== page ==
Spent the day there…and didn’t see it all. A nice friendly museum, great staff, dedicated volunteers, and a wonderful collection of stuff, all manner of things, which to view. We shot more photos than I care to count. Now we have to figure out which ones to use! Seen, the inside of a former church.
Have a thing for old phones. It’s a weakness. For your approval, the interior of a vintage farmhouse. Like everyone, we picked up the receiver to see if it was live, which of course it wasn’t. Interesting side note: you author has rewired a lot of old phones like this to work on a modern landline. Yes, with some changes, that do not alter the appearance or even the interior bits, it can be done. One down side, of course, is there is no dial. Best used for incoming calls (alternately you can tap-tap call the operator, or add an exterior dial unit).
Here’s a link to the article, published on July 5th 2017…Museum Tour: Viking Alberta.
Paced this one – the track parallels a paved highway – once we caught up with it that is – 100kph. It was moving! Up near Viking Alberta, where the trains come often, outpace cars on the highway, and seemingly stretch from horizon to horizon (the car count for one: 212). There will be random stuff for this post, heavy on the trains but also showing other things we found as we aimlessly drove about.
Take a look, the piece posted September 18, 2017…The Trains Here, Do They Fly.
We won’t hold it against him. Included in this fellow’s collection are some that run, many that don’t and other miscellaneous machinery. All protected by a huge swarm of mosquitoes!
Amen to that! Have a thing for this onion-dome topped churches and never miss the opportunity to document them. Nuff said.
Time for church, September 14, 2017…Kopernick.
Potash cars involved in an, ahem, “little” derailment near the town of Bawlf Alberta. They’ve been loaded on flat cars, their destination, who knows. Usually they’re scrapped on site, but perhaps the insurance company needs to looks at them first. Or something. In total several dozen of them left the rails, just down the track here. They wouldn’t let us get close to where it happened. Understandable I guess…not like they want that sort of publicity. We pulled the journalist card and still lost the bet.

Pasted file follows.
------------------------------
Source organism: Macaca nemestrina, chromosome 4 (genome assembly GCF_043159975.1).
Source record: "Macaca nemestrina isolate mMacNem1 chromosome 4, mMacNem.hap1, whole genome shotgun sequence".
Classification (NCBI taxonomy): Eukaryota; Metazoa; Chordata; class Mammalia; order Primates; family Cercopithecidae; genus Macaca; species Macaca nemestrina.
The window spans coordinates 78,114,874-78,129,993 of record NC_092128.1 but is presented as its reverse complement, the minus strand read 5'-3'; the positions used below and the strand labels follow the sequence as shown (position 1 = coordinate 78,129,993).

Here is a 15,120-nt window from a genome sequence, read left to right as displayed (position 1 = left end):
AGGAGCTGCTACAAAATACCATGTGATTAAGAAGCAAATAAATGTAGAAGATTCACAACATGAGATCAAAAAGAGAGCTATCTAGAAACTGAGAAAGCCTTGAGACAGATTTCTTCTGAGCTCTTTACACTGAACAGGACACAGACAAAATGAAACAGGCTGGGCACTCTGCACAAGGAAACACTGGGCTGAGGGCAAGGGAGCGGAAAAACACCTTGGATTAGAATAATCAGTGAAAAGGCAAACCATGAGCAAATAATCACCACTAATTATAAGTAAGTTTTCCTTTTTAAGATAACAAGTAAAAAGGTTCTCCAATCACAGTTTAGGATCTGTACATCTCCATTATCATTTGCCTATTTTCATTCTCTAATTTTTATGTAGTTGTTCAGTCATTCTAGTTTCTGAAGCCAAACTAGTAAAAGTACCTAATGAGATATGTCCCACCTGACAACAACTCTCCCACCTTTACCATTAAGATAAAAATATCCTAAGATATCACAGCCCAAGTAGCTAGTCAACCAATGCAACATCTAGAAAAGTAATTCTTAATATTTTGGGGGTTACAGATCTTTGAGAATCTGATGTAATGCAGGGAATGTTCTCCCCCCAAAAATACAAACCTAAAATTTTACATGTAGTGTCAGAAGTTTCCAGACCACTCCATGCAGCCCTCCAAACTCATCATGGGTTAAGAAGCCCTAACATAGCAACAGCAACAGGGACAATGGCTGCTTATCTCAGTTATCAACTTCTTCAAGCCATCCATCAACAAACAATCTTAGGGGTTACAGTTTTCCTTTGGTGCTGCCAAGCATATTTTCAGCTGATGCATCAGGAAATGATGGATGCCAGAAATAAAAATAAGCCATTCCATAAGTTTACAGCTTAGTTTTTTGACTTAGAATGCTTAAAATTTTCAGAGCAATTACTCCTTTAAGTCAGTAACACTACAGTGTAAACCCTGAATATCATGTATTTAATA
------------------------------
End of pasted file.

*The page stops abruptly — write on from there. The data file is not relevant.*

Published! On October 12th, 2017…The Bawlf Incident.
Just over century old, this operational steamer has just been loaded onto the flat-deck, it’s destination, the Rails and Tales event in Stettler Alberta, in celebration of Canada’s 150th birthday, July 1st. We documented it getting loaded, which due to mud problems (it rained hard the night before) took most of the day. But it was handled with a level of precision and expertise that made it a joy to watch.
One of the most eagerly awaited posts, and the 1000th one (yes 1k!) here at BIGDoer.com, published August 30th, 2017, here it is…Canadian National Railways #1392.
Just a small sampling of the collection at the Alberta Railway Museum, just north of Edmonton Alberta. They got a lot of stuff shoehorned into a small space. A joy to visit for any train buff, it was hard to leave and no doubt will be the same for you. Article coming soon. I promise.
Once used to access coal mines, in Canmore Alberta, it’s now a link a walking trail network. A more stunning location could not be imagined. Ever.
An all concrete building, looking more like some strange above-ground cold war era bunker than anything else, found by chance. It’s not the most exciting historical study, and is not even that old, but for sheer weirdness and visual appeal, it can’t be beat.
Here’s the article, published on August 21st 2017…Concrete Monolith.
If you wish more information on what you’ve seen here, by all means contact us!
Date: 2016 and 2017.
Location: All over Alberta and Saskatchewan.
Article references (and thanks): Those will be for later.
Many of the places seen are on private property with BIGDoer.com being given permission to enter.